Large swathes of corn belt likely to need drying this year
A lot of propane could be needed for crop drying this year because the total area in the Corn Belt that could require it is substantial, DTN Senior Ag Meteorologist Bryce Anderson said Tuesday, September 17.
Because of heavy spring rains, many farmers across the entire Corn Belt planted later than normal and crop progress for this time of year is well behind normal levels, Anderson said.
The latest numbers from the U.S. Department of Agriculture show 8 percent of the corn crop had reached maturity as of Sept. 15 compared to 33 percent last year and a five-year average of 21 percent. In Iowa 8 percent of the corn crop had reached maturity on Sept. 15 compared to a five-year average of 34 percent while in Wisconsin 2 percent had reached maturity versus a five-year average of 26 percent.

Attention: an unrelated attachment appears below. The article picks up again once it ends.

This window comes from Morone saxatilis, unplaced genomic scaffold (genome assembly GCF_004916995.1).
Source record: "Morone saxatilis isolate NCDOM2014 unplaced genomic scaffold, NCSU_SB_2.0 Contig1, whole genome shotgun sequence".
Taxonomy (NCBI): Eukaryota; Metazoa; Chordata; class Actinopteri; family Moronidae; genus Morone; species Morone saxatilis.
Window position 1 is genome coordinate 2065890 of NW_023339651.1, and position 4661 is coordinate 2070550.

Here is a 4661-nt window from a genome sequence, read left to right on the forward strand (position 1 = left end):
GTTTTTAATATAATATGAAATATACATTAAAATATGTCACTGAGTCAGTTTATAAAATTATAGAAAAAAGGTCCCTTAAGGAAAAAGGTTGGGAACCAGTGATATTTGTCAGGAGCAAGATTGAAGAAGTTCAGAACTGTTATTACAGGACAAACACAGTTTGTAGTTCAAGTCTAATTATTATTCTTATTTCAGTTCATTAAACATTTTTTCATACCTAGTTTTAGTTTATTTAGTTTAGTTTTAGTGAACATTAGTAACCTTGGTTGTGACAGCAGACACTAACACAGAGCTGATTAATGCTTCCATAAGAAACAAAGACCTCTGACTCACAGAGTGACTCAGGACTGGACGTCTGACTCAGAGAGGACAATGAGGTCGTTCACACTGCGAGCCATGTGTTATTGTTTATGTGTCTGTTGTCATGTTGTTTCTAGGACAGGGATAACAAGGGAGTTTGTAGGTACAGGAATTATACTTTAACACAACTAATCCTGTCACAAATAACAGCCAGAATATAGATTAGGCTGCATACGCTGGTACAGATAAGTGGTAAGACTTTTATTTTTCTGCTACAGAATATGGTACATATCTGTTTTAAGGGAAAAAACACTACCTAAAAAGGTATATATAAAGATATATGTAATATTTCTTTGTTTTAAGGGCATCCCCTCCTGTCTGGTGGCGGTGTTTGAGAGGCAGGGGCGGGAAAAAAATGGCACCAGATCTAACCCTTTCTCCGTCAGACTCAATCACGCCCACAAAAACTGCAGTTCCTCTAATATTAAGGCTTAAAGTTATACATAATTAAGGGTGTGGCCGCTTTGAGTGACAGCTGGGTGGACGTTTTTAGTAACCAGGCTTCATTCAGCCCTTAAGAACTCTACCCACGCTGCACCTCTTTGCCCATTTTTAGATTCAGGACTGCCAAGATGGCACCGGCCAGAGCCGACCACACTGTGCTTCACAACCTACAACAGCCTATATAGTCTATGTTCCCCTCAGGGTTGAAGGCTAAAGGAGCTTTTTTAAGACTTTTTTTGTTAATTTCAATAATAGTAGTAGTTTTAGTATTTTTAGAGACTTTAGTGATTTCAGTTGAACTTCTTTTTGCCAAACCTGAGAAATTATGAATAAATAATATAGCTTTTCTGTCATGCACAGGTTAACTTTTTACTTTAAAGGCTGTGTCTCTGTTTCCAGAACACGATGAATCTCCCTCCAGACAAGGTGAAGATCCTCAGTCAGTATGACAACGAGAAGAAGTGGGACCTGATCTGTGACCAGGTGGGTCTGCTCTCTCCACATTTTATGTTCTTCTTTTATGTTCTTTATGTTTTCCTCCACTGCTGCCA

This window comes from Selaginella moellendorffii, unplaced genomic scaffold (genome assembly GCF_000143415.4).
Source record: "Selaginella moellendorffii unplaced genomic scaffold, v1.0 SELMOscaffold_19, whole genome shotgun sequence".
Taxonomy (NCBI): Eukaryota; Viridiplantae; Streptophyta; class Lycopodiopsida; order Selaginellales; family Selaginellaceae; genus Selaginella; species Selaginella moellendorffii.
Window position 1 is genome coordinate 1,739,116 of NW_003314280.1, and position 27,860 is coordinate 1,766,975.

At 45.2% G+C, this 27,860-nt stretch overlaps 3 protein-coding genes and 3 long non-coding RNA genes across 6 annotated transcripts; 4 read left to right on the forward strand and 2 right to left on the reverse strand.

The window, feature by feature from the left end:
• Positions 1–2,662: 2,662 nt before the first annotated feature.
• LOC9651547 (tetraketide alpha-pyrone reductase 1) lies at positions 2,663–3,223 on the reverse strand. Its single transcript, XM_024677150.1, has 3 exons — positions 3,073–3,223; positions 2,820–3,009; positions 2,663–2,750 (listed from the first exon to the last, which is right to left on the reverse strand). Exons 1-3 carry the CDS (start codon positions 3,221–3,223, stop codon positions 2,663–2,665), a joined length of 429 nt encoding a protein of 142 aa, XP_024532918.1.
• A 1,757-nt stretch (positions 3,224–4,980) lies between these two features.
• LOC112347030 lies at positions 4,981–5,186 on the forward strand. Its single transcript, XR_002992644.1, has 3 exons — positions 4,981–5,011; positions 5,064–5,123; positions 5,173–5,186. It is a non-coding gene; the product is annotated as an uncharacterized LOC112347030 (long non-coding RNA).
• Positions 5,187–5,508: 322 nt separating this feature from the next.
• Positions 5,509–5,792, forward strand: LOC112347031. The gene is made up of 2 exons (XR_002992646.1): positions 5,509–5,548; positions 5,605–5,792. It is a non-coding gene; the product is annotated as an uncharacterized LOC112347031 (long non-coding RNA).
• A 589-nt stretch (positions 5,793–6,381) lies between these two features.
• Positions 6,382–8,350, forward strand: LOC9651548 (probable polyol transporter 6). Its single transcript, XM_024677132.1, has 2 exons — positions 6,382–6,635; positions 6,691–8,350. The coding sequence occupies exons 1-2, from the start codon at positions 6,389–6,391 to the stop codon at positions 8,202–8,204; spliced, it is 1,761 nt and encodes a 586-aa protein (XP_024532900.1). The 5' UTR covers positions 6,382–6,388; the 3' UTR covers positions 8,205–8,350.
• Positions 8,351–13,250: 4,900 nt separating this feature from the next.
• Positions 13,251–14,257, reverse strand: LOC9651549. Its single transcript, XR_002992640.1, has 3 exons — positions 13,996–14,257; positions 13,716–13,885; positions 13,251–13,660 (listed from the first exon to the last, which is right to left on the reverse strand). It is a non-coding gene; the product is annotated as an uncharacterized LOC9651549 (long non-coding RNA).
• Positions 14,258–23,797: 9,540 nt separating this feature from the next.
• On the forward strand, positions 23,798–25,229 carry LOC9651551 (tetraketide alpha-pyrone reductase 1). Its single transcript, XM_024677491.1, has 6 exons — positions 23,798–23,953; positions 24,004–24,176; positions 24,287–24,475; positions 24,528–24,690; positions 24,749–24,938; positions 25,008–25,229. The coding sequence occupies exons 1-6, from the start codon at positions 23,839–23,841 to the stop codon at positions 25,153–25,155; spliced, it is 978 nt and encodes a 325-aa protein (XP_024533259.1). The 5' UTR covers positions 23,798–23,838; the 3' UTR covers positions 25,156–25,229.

“Many farmers east of the Mississippi River have been planning to dry grain and that hasn’t been the case in years. West of the Mississippi, we will be well into October before a lot of this year’s crop will be ready for harvest,” Anderson said.
DTN today modified its weather forecast for October with expectations now for below-average temperatures in the eastern Corn Belt, which should translate to more fuel needed for drying, Anderson said.
“West of the Mississippi there are indications we’ll see above-average temperatures but drying will still be needed. Some extended harvest is expected north of I-80,” Anderson said.